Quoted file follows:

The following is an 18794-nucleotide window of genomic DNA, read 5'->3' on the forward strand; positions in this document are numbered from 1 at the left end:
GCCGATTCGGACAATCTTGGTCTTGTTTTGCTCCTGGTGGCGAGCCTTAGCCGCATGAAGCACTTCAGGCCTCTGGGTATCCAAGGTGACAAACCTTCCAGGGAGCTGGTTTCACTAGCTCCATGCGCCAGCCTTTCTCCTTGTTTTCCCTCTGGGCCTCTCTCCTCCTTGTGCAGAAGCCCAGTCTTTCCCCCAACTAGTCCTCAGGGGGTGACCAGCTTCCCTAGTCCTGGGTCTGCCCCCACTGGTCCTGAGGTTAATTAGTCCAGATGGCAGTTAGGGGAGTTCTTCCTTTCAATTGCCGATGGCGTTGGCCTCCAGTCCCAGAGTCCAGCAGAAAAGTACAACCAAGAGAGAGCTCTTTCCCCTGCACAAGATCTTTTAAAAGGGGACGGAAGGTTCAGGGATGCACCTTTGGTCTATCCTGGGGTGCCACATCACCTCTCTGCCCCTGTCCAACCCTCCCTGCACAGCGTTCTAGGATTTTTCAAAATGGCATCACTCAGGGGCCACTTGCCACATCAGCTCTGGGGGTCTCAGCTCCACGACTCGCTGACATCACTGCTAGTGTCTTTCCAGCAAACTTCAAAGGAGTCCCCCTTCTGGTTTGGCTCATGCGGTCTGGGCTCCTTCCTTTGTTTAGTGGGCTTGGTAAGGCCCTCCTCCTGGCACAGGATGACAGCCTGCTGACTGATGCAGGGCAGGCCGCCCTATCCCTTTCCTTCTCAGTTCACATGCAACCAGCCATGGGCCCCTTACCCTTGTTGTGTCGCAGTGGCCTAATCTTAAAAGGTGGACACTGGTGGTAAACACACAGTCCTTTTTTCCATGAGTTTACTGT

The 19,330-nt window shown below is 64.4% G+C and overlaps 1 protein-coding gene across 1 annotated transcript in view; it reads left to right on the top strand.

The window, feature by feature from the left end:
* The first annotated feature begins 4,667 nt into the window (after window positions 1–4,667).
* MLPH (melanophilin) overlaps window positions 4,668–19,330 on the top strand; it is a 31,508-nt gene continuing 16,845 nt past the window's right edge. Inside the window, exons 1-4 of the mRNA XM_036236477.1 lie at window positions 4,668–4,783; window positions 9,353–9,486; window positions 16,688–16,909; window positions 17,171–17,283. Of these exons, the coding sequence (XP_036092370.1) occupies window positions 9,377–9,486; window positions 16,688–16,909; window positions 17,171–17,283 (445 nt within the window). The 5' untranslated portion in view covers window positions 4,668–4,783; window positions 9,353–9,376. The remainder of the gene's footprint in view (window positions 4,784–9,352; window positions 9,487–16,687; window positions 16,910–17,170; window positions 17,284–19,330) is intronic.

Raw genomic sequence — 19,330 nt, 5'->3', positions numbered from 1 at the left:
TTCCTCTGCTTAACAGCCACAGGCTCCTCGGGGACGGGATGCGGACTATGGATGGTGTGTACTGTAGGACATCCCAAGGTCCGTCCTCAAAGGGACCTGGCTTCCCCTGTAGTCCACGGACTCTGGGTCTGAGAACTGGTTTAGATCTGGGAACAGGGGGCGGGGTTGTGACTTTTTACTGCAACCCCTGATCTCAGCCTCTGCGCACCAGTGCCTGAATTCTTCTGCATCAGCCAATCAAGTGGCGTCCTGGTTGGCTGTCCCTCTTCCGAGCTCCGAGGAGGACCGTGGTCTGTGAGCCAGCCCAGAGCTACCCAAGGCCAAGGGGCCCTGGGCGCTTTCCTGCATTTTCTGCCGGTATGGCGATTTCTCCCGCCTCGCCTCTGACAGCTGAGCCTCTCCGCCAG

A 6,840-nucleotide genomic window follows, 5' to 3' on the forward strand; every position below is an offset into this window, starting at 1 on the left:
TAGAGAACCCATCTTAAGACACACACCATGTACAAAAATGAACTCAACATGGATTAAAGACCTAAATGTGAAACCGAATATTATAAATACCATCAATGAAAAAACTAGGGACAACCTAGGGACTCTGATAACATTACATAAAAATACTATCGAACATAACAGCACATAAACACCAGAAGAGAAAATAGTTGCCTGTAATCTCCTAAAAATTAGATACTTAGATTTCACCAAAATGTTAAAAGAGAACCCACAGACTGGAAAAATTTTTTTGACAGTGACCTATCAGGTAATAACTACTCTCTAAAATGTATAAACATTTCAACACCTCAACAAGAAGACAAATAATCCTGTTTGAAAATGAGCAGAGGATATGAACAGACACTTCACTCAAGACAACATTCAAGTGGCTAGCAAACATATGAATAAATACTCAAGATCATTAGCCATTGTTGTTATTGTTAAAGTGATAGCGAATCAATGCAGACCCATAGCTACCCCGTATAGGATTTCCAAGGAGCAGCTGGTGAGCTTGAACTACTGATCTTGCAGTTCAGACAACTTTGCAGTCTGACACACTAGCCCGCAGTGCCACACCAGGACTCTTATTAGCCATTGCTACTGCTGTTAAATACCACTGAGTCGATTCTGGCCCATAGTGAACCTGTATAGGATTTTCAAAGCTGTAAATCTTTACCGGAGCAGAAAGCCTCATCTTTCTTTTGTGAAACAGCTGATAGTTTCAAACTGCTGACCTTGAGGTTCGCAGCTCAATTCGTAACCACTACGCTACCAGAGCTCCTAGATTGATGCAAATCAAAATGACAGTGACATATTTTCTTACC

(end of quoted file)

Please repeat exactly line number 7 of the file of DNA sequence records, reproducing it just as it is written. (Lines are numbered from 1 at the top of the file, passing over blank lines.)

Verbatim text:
Raw genomic sequence — 19,330 nt, 5'->3', positions numbered from 1 at the left: